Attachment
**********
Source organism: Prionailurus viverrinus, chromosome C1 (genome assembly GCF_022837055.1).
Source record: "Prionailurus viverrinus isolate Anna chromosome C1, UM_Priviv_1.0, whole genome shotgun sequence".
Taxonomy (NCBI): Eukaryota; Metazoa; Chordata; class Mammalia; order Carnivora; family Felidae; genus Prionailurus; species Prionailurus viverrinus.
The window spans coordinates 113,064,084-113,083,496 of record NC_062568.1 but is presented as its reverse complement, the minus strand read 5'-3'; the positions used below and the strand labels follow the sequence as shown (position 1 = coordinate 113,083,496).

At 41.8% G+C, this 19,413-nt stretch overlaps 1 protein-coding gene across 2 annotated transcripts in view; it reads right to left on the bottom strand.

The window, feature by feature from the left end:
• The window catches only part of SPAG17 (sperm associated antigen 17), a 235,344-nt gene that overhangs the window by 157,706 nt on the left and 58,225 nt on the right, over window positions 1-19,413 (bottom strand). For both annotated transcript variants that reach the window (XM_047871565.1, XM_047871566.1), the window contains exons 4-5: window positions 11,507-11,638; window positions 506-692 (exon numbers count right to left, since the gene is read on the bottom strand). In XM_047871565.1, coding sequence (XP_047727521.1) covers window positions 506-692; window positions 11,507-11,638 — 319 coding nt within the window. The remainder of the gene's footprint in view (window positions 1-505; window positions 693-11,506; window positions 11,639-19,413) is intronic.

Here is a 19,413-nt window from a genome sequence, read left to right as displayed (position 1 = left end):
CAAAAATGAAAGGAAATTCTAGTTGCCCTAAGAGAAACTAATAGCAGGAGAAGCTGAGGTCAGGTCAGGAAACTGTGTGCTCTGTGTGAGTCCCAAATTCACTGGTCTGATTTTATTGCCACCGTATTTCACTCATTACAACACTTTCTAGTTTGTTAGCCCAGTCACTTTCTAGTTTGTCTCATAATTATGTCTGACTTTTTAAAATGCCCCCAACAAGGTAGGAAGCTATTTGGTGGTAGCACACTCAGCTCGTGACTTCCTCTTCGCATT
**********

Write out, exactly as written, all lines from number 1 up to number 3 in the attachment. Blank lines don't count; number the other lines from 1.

Source organism: Prionailurus viverrinus, chromosome C1 (genome assembly GCF_022837055.1).
Source record: "Prionailurus viverrinus isolate Anna chromosome C1, UM_Priviv_1.0, whole genome shotgun sequence".
Taxonomy (NCBI): Eukaryota; Metazoa; Chordata; class Mammalia; order Carnivora; family Felidae; genus Prionailurus; species Prionailurus viverrinus.